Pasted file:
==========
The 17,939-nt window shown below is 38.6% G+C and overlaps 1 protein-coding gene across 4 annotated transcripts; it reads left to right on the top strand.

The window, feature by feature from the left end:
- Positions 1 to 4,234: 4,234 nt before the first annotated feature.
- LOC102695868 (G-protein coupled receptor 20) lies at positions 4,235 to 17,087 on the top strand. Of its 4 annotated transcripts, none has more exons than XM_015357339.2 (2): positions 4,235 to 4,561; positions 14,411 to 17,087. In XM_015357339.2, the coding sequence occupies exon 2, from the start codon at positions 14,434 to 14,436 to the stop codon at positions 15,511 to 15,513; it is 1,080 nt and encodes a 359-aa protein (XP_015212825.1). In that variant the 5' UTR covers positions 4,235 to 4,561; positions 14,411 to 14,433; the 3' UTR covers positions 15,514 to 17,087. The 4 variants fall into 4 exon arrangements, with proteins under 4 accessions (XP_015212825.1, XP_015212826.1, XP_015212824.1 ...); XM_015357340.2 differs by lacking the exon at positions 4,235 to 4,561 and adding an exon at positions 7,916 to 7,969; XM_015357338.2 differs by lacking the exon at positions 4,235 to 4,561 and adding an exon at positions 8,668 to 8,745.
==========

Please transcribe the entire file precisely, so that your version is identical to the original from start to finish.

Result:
The 17,939-nt window shown below is 38.6% G+C and overlaps 1 protein-coding gene across 4 annotated transcripts; it reads left to right on the top strand.

The window, feature by feature from the left end:
- Positions 1 to 4,234: 4,234 nt before the first annotated feature.
- LOC102695868 (G-protein coupled receptor 20) lies at positions 4,235 to 17,087 on the top strand. Of its 4 annotated transcripts, none has more exons than XM_015357339.2 (2): positions 4,235 to 4,561; positions 14,411 to 17,087. In XM_015357339.2, the coding sequence occupies exon 2, from the start codon at positions 14,434 to 14,436 to the stop codon at positions 15,511 to 15,513; it is 1,080 nt and encodes a 359-aa protein (XP_015212825.1). In that variant the 5' UTR covers positions 4,235 to 4,561; positions 14,411 to 14,433; the 3' UTR covers positions 15,514 to 17,087. The 4 variants fall into 4 exon arrangements, with proteins under 4 accessions (XP_015212825.1, XP_015212826.1, XP_015212824.1 ...); XM_015357340.2 differs by lacking the exon at positions 4,235 to 4,561 and adding an exon at positions 7,916 to 7,969; XM_015357338.2 differs by lacking the exon at positions 4,235 to 4,561 and adding an exon at positions 8,668 to 8,745.